Exploring roman catholic primary school principals’ views as to the human development potential of roman catholic primary school education in trinidad and tobago: a capabilities and functionings approach.
Geofroy, Stephen Nigel Martin; Mohammed, Jeniffer (2018). 'Exploring Roman Catholic primary school principals’ views as to the human development potential of Roman Catholic primary school education in Trinidad and Tobago: A capabilities and functionings approach.' Paper presented at the annual conference of the HDCA, Buenos Aires, Argentina 2018.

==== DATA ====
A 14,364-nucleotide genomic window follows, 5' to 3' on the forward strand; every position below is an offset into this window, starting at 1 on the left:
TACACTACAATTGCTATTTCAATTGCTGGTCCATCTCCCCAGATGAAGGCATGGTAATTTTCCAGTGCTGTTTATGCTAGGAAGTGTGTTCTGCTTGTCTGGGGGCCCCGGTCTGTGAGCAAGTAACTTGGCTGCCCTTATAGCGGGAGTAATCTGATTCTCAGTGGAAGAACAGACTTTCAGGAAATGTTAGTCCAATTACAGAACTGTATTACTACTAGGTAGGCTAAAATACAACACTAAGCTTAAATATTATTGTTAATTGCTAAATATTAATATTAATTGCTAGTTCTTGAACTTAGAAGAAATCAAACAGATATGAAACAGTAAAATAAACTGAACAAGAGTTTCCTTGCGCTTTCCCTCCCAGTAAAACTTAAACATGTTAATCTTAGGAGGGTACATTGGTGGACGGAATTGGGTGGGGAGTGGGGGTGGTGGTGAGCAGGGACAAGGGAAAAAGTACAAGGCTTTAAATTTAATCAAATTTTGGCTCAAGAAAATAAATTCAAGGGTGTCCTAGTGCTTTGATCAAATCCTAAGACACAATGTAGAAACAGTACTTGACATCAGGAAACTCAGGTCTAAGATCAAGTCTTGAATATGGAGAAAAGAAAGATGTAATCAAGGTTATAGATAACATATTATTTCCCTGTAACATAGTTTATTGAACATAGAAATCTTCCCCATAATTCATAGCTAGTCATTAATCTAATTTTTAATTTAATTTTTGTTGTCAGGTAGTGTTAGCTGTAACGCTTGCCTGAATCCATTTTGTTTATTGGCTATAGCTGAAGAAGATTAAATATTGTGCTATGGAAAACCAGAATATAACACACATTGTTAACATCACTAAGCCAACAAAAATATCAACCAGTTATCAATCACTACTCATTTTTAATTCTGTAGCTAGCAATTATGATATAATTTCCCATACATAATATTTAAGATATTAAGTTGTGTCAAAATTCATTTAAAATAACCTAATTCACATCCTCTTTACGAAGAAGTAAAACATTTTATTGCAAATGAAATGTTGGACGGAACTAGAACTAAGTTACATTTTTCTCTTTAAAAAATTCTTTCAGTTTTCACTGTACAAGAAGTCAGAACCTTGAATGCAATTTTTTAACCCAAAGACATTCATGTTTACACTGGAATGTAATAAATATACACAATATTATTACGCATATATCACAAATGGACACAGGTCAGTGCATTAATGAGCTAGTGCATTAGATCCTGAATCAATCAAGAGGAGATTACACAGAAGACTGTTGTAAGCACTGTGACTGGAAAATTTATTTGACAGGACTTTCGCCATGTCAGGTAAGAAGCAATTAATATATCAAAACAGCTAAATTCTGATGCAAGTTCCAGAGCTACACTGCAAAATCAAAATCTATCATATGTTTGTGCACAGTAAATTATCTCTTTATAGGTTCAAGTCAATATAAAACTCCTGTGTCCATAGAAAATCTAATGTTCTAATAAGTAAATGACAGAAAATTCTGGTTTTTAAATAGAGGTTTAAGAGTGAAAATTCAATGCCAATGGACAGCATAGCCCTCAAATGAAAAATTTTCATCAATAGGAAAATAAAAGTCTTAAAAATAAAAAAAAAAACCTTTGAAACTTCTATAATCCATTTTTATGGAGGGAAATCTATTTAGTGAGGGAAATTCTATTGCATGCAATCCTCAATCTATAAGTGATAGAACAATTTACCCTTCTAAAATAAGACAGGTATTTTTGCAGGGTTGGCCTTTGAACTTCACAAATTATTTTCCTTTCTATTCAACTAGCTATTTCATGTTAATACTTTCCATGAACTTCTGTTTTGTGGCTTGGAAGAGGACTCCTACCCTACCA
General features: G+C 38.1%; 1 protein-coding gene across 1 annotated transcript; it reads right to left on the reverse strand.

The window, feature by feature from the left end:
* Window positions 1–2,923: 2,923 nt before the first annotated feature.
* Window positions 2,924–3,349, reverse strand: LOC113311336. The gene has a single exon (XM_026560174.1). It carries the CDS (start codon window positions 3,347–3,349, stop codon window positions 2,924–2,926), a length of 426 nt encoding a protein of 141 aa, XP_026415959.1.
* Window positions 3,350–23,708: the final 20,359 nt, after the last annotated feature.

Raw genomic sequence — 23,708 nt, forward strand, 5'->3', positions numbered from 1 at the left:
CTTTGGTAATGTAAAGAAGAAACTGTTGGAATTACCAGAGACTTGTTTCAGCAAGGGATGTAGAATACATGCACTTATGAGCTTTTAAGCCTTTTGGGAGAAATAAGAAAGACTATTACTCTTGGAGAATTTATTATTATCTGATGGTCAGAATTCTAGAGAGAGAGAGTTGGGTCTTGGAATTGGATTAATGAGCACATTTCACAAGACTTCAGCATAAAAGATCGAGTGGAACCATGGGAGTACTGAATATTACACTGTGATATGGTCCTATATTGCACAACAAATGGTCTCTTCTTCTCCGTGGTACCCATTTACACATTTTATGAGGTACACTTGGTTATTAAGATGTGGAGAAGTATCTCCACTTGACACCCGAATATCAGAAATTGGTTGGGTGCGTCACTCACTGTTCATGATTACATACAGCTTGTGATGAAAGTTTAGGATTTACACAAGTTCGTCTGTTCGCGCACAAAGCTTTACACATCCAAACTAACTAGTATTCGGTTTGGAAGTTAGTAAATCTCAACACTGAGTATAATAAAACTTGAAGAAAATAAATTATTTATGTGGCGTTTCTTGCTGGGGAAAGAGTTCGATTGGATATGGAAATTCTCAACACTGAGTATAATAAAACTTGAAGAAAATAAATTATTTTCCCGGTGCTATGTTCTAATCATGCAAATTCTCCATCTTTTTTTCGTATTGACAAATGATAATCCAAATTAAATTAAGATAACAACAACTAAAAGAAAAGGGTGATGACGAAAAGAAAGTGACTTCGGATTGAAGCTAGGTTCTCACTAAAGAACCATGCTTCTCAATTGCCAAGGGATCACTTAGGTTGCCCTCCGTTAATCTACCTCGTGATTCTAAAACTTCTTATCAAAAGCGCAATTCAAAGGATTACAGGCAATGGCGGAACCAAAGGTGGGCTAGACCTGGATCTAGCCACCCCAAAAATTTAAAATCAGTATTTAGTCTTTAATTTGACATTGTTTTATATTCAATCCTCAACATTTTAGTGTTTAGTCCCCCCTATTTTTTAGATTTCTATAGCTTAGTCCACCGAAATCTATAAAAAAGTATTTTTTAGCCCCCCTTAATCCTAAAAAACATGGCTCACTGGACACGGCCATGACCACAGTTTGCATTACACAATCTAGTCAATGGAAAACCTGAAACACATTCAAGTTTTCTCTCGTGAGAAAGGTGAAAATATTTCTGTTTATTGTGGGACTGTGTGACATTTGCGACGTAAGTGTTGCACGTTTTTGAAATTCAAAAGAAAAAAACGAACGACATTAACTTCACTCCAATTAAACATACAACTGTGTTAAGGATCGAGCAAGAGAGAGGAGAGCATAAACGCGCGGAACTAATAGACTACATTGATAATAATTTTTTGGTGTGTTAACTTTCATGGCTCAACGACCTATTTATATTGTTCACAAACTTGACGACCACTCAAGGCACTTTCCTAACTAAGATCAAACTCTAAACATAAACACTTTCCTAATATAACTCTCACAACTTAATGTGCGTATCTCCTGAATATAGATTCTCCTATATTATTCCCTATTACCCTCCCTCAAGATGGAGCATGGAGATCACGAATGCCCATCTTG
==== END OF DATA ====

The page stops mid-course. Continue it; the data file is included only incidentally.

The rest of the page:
The education system in Trinidad and Tobago was developed under colonialism and today retains much of its elitist elements, even with on-going reforms to address issues of equity (De Lisle, Keller, Jules & Smith, 2009). Consequently, across the whole system, there are high-status or high-demand schools and low-status or low-demand schools at both the primary and secondary levels. Trinidad and Tobago is characterized by ethnic and socio-economic diversity and over the years education served, albeit disparately, different groups in Trinidad and Tobago. An interesting aspect of present-day educational governance in Trinidad and Tobago is that there are many religious schools (Roman Catholic, Anglican, Presbyterian, Methodist, Seventh Day Adventist as well as Hindu and Muslim). These religious schools are to a large extent are funded by the state and classified as assisted schools. The state also maintains its own schools (which are in the majority). As a result any child of any denomination or religion can attend any primary or secondary school once they have cleared the necessary matriculation or other requirements. This paper focusses on Roman Catholic Schools at the primary level in Trinidad and Tobago and poses as problematic, that the clientele does not have to be Roman Catholic – or, they could be in the minority. In addition, while various factors contribute to a disparity in the quality of exam results obtained across the RC schools, concerns about equity in educational provision inevitably arise especially given that ideals of holistic human development, inclusion and justice are integral features of catholic educational philosophy (Antilles Episcopal Conference, 2011). The Roman Catholic Church currently administers 118 primary schools out of a total of 483 primary schools in the country. In the system of educational provision as a whole, most schools are located in city areas as much of Trinidad and Tobago is either urbanized or within easy reach of urban facilities. In some cases schools are located in crime-ridden inner-city “hot-spots” with inevitable accompanying challenges but nevertheless strive amidst these challenges to wrest opportunities afforded by the system of government assisted schooling. In such a complex situation, clarity of schooling purpose with regard to the human development of students seems paramount and thus since educational stakeholders are intimately affected, their views are essential to any reforms that may be in the offing. It is fortuitous then that there is an initiative currently underway in the Archdiocese of Port of Spain in which key areas of concern are earmarked for stakeholder consultation, of which one is catholic education. This paper intends to contribute to this new wave of reflection and soul searching among the Roman Catholic community as they look for ways of being more relevant and of value to their charges in the 21st century. As a key sector among stakeholders, principals’ perspectives are essential and delimited as the target of this research. This article thus explores views of principals as to what they perceive as the actual opportunities and challenges of RC primary schools in Trinidad and Tobago and discusses these views in the light of the capability approach. The research questions consist of the following: How do primary-school principals in Trinidad and Tobago perceive the actual opportunities and challenges of Roman Catholic primary schools in Trinidad and Tobago? To what extent is the official Roman Catholic educational view compatible with the capability approach? To what extent do Principals of Roman Catholic primary schools in Trinidad and Tobago value the capability approach to education in primary schools?